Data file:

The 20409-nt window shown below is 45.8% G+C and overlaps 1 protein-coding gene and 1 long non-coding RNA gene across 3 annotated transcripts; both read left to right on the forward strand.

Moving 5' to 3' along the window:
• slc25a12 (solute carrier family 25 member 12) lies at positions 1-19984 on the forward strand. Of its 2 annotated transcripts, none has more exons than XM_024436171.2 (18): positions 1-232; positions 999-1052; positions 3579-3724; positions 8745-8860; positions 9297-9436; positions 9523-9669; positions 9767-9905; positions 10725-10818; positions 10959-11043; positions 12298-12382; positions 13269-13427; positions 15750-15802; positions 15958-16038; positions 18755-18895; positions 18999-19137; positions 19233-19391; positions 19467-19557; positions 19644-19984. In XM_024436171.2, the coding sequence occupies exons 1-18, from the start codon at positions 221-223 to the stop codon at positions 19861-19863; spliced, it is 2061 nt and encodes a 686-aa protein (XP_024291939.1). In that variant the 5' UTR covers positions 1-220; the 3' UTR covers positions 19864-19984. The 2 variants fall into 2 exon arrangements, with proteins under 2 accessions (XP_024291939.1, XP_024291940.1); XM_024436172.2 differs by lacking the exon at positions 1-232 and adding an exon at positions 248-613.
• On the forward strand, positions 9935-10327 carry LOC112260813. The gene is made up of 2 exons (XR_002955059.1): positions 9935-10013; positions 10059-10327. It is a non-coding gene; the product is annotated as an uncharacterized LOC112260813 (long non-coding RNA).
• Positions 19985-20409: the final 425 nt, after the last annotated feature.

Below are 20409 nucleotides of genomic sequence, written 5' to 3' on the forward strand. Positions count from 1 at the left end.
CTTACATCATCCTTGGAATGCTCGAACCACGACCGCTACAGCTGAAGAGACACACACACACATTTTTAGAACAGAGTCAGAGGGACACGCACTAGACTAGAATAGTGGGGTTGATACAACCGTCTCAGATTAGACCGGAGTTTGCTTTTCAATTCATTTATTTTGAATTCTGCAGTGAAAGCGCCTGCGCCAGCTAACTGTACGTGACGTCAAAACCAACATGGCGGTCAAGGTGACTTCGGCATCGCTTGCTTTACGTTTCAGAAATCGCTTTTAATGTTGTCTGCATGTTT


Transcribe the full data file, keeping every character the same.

The 20409-nt window shown below is 45.8% G+C and overlaps 1 protein-coding gene and 1 long non-coding RNA gene across 3 annotated transcripts; both read left to right on the forward strand.

Moving 5' to 3' along the window:
• slc25a12 (solute carrier family 25 member 12) lies at positions 1-19984 on the forward strand. Of its 2 annotated transcripts, none has more exons than XM_024436171.2 (18): positions 1-232; positions 999-1052; positions 3579-3724; positions 8745-8860; positions 9297-9436; positions 9523-9669; positions 9767-9905; positions 10725-10818; positions 10959-11043; positions 12298-12382; positions 13269-13427; positions 15750-15802; positions 15958-16038; positions 18755-18895; positions 18999-19137; positions 19233-19391; positions 19467-19557; positions 19644-19984. In XM_024436171.2, the coding sequence occupies exons 1-18, from the start codon at positions 221-223 to the stop codon at positions 19861-19863; spliced, it is 2061 nt and encodes a 686-aa protein (XP_024291939.1). In that variant the 5' UTR covers positions 1-220; the 3' UTR covers positions 19864-19984. The 2 variants fall into 2 exon arrangements, with proteins under 2 accessions (XP_024291939.1, XP_024291940.1); XM_024436172.2 differs by lacking the exon at positions 1-232 and adding an exon at positions 248-613.
• On the forward strand, positions 9935-10327 carry LOC112260813. The gene is made up of 2 exons (XR_002955059.1): positions 9935-10013; positions 10059-10327. It is a non-coding gene; the product is annotated as an uncharacterized LOC112260813 (long non-coding RNA).
• Positions 19985-20409: the final 425 nt, after the last annotated feature.

Below are 20409 nucleotides of genomic sequence, written 5' to 3' on the forward strand. Positions count from 1 at the left end.
CTTACATCATCCTTGGAATGCTCGAACCACGACCGCTACAGCTGAAGAGACACACACACACATTTTTAGAACAGAGTCAGAGGGACACGCACTAGACTAGAATAGTGGGGTTGATACAACCGTCTCAGATTAGACCGGAGTTTGCTTTTCAATTCATTTATTTTGAATTCTGCAGTGAAAGCGCCTGCGCCAGCTAACTGTACGTGACGTCAAAACCAACATGGCGGTCAAGGTGACTTCGGCATCGCTTGCTTTACGTTTCAGAAATCGCTTTTAATGTTGTCTGCATGTTT